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McGill Reporter
May 4, 2006 - Volume 38 Number 16
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Around campus

Take a beauty breather

Trillium
OSIRE GLACIER

"The work we do at McGill is so rigorous. We need beauty somewhere." So says Osire Glacier, photographer and doctoral student in Islamic studies. Glacier balances her work on Moroccan human rights by going on hikes around Charlevoix and her Île-Bizard home in the morning to take photos, before buckling down to harsher tasks in the afternoon. She uses a Nikon SLR, equipped with a macro lens and nothing more — "no filters, just beauty as I see it" — and adores wildflowers because, "we didn't work on them, nature gave them to us."

Take a respite from work yourself by taking in Glacier's photos at the McLennan Library, until June 15.

Another photographer familiar to readers of this paper, Erica Zelfand, is having a show called "Mile-End Mirages" with Henry Michaud at the restaurant Aux Vivres, open Thursday to Sunday, 11 am to 11 pm, at 4631 St. Laurent Blvd., until May 15.

Kick up your heels for cancer research

Caption follows
Happy McGillians at a previous Défi run.
Owen Egan

Get out your wacky outfits for the annual Défi Corporatif Canderel fun run this Friday, May 5. Hundreds of costumed runners will gather at the corner of Bleury and René-Lévesque at 10:30 am to show off their finery to judges, then embark on a trot through downtown to raise money for cancer research. Over the past 16 years, the Défi has raised almost $5 million dollars for McGill's Cancer Centre and the Institut du cancer de Montréal. According to recent stats, cancer is the number one killer in Quebec.

For more info call Sarita Benchimol at 398-3535.

Debbie Travis: From the ground up

Debbie Travis
COURTESY OF DEBBIE TRAVIS

With a hammer and a hard hat, a paint can and a smile, interior designer Debbie Travis worked her way "from the ground up." In honour of Travis's outstanding achievements as an entrepreneur, the McGill Centre for Research and Teaching on Women (MCRTW) will recognize her next week as Person of the Year 2006.

"Ms. Travis is a role model for women who want to reach the pinnacle of their profession," says Shree Mulay, MCRTW director. "She richly deserves to be recognized for her achievements as a successful businesswoman."

Over the past 15 years, Debbie Travis has worn many different hats — that of TV host and producer, businesswoman, interior designer and author. She has built an impressive decorating empire. A role model for the next generation, Travis's latest television show, "From the Ground Up," will follow a group of young folks as they learn how success hinges on hard work. She will talk about this latest project and her career to date as she accepts her award.

Tuesday, May 9, New Residence Hall Ballroom, 3635 Park Ave. Tickets can be ordered at 398-3911 or by email. VIP cocktail reception, lecture and book signing, $75, 6 pm. Lecture and signing only, 7:30 pm, $25.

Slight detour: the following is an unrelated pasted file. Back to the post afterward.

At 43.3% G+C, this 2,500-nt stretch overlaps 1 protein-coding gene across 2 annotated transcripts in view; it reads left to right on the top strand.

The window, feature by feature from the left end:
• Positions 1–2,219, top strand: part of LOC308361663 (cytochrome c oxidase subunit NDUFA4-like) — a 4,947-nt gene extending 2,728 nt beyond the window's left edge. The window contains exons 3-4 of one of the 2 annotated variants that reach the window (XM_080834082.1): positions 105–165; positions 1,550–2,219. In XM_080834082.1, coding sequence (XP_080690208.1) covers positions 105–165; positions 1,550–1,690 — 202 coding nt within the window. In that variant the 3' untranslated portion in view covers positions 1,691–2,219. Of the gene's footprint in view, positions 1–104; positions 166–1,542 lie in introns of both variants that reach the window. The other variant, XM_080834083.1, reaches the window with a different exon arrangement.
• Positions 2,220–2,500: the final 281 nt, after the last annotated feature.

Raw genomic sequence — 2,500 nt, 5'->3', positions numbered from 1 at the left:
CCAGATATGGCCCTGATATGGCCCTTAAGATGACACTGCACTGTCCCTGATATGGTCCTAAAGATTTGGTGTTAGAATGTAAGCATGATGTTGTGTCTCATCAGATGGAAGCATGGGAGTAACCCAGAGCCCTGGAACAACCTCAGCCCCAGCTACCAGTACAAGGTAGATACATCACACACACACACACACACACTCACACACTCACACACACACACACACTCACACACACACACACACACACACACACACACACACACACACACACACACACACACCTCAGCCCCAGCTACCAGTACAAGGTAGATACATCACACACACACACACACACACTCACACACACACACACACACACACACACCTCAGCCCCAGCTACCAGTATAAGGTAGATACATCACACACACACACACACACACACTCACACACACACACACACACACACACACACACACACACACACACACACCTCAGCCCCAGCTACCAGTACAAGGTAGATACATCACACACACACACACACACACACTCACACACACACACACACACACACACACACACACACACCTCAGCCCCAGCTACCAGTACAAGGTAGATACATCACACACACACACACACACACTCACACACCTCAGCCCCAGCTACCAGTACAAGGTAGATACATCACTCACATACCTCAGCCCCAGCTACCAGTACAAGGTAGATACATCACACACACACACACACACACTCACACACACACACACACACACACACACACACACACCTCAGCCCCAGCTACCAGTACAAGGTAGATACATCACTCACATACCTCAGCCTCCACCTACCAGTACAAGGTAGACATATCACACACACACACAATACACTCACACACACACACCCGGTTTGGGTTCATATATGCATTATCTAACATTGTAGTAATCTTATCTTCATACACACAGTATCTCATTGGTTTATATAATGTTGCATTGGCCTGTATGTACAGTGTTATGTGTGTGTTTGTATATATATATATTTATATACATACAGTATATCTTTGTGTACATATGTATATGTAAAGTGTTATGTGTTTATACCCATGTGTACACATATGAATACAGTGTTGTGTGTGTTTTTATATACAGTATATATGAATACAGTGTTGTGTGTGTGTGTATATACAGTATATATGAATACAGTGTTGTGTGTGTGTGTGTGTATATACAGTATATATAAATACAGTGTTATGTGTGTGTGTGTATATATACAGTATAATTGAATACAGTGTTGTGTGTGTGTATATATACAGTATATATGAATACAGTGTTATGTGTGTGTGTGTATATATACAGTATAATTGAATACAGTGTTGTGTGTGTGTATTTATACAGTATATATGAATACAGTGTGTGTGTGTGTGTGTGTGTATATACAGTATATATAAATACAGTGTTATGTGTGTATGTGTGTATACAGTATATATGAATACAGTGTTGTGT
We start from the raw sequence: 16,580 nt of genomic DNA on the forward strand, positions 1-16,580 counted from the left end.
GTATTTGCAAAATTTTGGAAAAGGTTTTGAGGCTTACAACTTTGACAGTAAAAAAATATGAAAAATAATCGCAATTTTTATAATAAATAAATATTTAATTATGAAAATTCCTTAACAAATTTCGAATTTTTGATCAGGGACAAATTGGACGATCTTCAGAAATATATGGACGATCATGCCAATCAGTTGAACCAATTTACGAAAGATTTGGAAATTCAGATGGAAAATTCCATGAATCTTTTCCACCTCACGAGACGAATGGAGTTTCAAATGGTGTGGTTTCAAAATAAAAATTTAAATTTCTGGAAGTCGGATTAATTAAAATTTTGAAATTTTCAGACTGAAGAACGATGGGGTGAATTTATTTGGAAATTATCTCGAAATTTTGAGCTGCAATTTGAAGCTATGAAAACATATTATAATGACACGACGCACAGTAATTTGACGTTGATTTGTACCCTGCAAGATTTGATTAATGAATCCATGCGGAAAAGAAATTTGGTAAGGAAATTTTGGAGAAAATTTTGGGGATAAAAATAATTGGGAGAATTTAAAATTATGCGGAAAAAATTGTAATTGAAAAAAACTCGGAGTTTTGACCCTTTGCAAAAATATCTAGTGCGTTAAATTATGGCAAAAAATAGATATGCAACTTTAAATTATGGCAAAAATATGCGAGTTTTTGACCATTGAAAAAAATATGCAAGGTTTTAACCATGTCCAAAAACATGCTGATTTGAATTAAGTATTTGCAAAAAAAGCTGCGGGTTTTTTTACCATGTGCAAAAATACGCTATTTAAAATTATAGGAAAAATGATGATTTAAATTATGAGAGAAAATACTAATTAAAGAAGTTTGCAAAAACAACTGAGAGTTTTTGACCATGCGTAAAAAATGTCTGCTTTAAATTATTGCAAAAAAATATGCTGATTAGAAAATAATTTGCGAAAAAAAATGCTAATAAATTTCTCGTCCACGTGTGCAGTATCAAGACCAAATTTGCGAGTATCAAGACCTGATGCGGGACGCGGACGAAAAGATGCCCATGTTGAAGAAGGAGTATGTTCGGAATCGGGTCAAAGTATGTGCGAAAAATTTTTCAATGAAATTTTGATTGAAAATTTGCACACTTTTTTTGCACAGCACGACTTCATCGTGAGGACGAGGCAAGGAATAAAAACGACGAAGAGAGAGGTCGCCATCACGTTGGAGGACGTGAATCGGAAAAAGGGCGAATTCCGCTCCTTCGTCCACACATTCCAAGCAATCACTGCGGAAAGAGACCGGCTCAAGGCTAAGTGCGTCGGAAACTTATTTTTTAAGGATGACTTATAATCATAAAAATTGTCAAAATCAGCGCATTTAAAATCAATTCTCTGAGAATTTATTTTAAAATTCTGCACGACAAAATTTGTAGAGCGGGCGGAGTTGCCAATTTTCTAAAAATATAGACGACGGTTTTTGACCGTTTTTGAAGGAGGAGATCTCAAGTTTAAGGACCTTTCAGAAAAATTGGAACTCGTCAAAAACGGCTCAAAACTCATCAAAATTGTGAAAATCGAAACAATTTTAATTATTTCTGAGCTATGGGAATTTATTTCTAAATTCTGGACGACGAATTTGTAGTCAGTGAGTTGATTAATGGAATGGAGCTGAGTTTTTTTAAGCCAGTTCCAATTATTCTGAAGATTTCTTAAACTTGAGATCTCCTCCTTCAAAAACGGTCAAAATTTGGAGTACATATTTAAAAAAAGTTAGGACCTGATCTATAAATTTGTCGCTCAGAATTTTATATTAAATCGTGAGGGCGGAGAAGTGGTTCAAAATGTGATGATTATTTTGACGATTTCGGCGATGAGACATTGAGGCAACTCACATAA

Healing through seltzer water and rubber chickens

Patch Adams
COURTESY OF PATCH ADAMS

It must be fun having Robin Williams portray your life story on the big screen — of course, having fun is what Patch Adams is all about. Known throughout the world as both a doctor and a comedian, often at the same time, Adams has spent the last 30 years advocating change in the American healthcare system, a system he considers elitist.

The fulltime doctor, part time street clown believes that laughter and creativity are essential parts of the healing process. Early in his medical career, Adams often ran afoul of his superiors for raising the spirits of patients with his antics. But Adams had the, ahem, last laugh, when in 1972 he founded the Gesundheit! Institute, that he calls "the first silly hospital in history." On May 15, Adams will speak on "the Joy of Caring," with all proceeds going to the Asclepius Project and the Hope and Care Cancer Support Foundation at the Jewish General Hospital.

May 15; noon-3:00 pm. Leacock Building, rm 132. Admission $25. To purchase tickets send an email.

Lois Lane at McGill

Margot Kidder
COURTESY OF MARGOT KIDDER

In April 1996, actress Margot Kidder was found cowering in an L.A. backyard - dazed, confused and having hacked off most of her hair with a razor. The co-star of Superman and The Amityville Horror, Kidder's painful fall from grace turned out to be one of the most widely publicized mental breakdowns in Hollywood history.

On May 10, a recovered Kidder will be on campus expounding upon the merits of orthomolecular medicine - the nutritional therapy that she says has brought her back from the brink.

Mental Health Regained: An evening with Margot Kidder. Wed. May 10, 7:30. Leacock Building, rm 132. Admission: $20. Info: (416) 733-2117 or email.

A 'hood time for all

YMCA logo

Something bugging you about the 'hood? The downtown YMCA and Peter McGill Community Council invites all members of the community to get involved in creating a healthy and friendly neighbourhood for all, starting with coming to a public forum. Open to those who work, study, or live in the borough of Ville Marie, between Bleury and Atwater, Camilien-Houde Ave and Notre Dame St.

May 15, 12:30 pm - 2 pm, Atwater Library; May 24, 6:30 pm – 8 pm, Downtown YMCA; June 6, 7 pm - 8 pm. For more info, call 849-8393 x 773.

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